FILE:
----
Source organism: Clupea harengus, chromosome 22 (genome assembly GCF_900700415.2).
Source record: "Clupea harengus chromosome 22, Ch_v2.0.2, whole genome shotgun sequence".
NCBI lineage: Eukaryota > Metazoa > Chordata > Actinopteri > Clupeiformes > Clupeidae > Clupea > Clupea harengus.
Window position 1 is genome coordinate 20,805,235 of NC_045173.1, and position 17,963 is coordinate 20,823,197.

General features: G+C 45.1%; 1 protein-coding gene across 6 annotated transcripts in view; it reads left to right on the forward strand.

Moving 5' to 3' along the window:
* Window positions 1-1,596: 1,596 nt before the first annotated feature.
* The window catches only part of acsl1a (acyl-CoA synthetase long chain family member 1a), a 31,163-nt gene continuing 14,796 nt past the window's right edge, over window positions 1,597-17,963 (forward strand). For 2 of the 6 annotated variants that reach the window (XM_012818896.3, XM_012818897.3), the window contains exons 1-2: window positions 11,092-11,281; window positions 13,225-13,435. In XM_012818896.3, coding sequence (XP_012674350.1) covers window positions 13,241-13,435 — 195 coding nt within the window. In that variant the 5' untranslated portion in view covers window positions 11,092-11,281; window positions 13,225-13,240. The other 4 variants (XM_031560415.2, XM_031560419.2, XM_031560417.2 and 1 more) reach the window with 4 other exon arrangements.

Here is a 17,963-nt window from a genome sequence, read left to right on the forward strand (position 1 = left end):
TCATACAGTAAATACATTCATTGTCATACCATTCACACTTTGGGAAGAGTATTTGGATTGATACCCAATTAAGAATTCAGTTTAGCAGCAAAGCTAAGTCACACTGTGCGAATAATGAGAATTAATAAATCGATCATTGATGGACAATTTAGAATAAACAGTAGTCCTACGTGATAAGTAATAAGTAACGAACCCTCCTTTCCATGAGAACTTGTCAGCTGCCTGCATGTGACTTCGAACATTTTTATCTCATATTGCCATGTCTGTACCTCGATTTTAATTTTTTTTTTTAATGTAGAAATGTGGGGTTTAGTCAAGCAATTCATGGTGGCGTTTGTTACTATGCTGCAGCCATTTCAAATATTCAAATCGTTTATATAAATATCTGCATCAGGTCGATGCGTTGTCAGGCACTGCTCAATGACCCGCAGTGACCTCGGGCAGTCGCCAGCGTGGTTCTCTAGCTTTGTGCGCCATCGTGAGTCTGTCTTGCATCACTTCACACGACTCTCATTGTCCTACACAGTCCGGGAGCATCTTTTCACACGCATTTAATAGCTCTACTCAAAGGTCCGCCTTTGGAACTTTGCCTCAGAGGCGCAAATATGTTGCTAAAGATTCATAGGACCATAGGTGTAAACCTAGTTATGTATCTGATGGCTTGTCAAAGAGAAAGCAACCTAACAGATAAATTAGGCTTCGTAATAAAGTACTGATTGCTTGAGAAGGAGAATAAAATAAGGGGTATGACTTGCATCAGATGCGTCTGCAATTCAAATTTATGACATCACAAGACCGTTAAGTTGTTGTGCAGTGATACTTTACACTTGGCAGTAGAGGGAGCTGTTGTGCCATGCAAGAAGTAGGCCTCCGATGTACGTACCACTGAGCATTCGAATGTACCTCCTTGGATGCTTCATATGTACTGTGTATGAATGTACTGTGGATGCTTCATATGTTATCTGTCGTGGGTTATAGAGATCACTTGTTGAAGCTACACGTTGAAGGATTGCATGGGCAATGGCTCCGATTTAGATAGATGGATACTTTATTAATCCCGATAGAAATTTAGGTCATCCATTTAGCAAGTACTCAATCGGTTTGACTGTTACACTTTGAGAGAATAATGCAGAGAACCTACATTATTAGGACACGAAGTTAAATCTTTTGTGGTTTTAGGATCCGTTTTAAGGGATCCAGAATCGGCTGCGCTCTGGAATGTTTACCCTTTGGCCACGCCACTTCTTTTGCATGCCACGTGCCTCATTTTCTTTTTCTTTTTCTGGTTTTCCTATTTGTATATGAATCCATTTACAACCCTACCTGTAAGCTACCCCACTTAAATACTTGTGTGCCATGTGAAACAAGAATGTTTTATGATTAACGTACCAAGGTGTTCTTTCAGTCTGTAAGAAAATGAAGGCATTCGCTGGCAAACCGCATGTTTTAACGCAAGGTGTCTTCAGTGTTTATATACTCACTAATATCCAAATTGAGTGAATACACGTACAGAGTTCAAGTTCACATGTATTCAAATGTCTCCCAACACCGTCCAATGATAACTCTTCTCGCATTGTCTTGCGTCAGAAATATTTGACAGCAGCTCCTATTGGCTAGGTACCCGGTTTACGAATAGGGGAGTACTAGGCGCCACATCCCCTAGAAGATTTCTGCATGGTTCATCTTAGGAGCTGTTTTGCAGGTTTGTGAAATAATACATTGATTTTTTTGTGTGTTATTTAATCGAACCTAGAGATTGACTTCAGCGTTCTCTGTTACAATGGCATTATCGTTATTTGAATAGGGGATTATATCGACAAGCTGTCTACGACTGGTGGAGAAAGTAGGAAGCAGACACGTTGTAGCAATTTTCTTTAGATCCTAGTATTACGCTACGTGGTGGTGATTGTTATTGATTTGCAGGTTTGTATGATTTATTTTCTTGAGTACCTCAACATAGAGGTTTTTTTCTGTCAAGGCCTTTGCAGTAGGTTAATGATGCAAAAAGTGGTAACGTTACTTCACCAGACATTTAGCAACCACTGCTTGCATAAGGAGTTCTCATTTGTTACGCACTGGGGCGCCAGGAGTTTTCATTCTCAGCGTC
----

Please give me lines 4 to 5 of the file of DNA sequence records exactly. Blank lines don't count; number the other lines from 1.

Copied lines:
Window position 1 is genome coordinate 20,805,235 of NC_045173.1, and position 17,963 is coordinate 20,823,197.

General features: G+C 45.1%; 1 protein-coding gene across 6 annotated transcripts in view; it reads left to right on the forward strand.